A morphological classification capturing functional variation in phytoplankton

C. Kruk, V.M. Huszar, E.T.H.M. Peeters, S. Bonilla, L. Costa, M.F.L.L.W. Lürling, C.S. Reynolds, M. Scheffer

Research output: Contribution to journalArticleAcademicpeer-review

252 Citations (Scopus)

Abstract

1. A logical way of distinguishing functional groups of phytoplankton is to cluster species according to their functional traits, such as growth rate and nutrient assimilation constants. However, data for such an approach are lacking for the vast majority of the species. 2. In this study, we show that a classification based on simple morphological traits may capture much of the variability in functional properties among the phytoplankton. We used information on more than 700 freshwater species, from more than 200 lakes situated in climate zones ranging from subpolar to tropical. 3. Morphological characteristics correlated well with functional properties, such as growth rate and sinking rate, and also with the population size and biomass attained in the field. This suggests that morphology is a good predictor of the functional characteristics of species. 4. Cluster analysis was used to define seven species groups based on morphology. Although some of the clusters are taxonomically homogeneous, others include species of several separate divisions. Functional traits (not used for the classification) differed significantly among the clusters, suggesting that the clusters may indeed represent meaningful functional groups. 5. Advantages of our morphological approach to classification include its objectivity, its independence from taxonomic affiliations, and the relative ease of its application to the majority of species for which physiological traits are unknown and are not readily determined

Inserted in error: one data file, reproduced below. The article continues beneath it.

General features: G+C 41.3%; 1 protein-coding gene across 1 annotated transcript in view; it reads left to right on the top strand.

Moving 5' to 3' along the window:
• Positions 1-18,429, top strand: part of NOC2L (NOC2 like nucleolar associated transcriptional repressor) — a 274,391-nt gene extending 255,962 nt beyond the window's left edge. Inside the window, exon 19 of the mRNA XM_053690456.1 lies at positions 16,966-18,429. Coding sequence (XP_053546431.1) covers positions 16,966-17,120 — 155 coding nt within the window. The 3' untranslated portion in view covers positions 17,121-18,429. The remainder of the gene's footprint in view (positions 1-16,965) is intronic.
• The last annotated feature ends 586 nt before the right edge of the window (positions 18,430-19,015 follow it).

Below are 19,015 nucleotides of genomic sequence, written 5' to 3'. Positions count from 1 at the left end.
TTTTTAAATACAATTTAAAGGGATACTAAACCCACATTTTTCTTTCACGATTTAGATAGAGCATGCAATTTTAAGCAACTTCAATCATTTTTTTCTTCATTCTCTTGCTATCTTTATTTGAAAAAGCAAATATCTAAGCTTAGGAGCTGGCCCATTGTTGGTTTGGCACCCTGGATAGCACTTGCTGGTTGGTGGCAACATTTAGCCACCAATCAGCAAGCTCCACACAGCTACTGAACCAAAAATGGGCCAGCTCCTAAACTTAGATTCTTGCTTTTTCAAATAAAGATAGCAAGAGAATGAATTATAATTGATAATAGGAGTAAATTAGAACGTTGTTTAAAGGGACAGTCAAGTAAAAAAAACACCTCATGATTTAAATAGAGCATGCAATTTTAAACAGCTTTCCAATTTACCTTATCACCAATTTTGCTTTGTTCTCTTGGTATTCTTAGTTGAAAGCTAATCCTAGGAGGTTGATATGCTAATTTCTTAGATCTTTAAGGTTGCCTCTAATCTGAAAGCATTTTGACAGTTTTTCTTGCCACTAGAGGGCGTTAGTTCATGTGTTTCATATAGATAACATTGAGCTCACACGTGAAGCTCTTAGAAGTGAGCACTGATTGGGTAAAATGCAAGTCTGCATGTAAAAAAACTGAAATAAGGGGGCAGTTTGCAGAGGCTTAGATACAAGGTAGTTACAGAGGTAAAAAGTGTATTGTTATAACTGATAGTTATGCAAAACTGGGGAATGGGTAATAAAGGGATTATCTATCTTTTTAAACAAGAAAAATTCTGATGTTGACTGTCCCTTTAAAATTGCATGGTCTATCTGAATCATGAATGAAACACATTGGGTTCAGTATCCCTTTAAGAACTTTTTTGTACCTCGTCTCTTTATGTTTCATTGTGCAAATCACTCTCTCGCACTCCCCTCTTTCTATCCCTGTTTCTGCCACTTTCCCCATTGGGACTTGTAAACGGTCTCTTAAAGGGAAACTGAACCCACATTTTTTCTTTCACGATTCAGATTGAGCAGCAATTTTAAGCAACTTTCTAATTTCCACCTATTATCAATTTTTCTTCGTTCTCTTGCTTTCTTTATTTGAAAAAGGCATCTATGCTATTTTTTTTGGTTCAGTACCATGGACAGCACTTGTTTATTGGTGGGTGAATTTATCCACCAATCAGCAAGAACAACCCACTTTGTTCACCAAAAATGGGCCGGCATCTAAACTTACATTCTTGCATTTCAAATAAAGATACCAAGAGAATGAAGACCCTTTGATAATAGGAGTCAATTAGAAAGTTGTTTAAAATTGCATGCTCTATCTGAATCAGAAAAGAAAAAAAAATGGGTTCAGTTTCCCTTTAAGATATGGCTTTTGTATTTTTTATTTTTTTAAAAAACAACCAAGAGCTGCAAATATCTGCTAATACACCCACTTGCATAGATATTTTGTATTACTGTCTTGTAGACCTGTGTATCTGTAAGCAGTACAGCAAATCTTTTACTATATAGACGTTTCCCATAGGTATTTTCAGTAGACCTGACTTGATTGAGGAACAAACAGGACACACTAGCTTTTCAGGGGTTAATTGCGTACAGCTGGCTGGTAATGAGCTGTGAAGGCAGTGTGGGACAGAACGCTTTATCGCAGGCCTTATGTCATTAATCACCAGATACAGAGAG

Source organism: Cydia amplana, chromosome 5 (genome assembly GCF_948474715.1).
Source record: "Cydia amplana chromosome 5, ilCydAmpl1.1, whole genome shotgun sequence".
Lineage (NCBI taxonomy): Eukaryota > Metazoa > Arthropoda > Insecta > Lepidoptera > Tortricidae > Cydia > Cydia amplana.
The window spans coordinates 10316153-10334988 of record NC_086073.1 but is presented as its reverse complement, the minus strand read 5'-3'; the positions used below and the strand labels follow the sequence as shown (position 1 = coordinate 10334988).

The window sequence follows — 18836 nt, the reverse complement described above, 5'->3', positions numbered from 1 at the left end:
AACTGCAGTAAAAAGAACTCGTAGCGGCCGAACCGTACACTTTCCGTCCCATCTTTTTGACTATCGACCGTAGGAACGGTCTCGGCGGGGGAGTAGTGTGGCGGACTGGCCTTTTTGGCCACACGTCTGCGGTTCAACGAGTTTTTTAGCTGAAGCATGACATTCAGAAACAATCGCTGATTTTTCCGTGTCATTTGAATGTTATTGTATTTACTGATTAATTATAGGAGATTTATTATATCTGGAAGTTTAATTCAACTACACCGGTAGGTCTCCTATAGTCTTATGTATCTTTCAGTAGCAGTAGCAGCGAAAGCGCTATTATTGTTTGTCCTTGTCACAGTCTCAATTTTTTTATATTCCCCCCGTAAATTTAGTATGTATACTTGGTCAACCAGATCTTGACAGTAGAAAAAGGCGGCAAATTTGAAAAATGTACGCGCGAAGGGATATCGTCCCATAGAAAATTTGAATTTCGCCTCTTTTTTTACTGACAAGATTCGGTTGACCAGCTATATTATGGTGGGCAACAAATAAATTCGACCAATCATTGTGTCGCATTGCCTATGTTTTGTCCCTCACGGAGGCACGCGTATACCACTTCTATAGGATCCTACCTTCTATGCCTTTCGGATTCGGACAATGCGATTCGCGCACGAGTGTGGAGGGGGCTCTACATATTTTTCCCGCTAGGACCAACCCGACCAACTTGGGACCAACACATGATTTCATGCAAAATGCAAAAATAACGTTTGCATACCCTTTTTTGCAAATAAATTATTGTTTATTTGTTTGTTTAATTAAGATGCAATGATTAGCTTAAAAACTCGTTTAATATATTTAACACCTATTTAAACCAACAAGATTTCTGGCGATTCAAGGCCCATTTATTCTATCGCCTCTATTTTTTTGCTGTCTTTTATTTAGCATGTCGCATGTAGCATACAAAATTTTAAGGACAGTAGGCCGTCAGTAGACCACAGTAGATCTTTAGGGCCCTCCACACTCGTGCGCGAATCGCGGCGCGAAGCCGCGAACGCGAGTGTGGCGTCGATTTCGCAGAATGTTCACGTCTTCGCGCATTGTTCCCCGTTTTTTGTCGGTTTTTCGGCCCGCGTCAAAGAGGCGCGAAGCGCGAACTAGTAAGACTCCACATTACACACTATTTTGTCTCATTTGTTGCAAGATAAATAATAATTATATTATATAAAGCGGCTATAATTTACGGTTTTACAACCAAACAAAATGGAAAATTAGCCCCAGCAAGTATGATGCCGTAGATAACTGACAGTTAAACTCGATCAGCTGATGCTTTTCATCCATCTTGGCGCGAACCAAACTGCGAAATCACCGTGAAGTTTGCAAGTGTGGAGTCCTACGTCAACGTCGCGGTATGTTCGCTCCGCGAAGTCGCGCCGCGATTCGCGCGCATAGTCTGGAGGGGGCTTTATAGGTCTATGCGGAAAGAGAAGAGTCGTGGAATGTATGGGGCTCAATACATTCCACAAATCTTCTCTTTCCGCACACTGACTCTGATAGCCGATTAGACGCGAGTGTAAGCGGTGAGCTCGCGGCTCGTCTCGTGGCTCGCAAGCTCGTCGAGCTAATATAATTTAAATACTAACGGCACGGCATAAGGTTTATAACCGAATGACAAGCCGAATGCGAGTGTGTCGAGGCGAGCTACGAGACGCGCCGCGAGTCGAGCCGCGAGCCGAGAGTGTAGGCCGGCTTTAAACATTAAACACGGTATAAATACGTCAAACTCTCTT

Original languageEnglish
Pages (from-to)614-627
JournalFreshwater Biology
Volume55
Issue number3
DOIs
Publication statusPublished - 2010

Keywords

  • fresh-water phytoplankton
  • community ecology
  • summer phytoplankton
  • body-size
  • long-term
  • lake
  • variability
  • shallow
  • trait
  • fish

Fingerprint Dive into the research topics of 'A morphological classification capturing functional variation in phytoplankton'. Together they form a unique fingerprint.

  • Cite this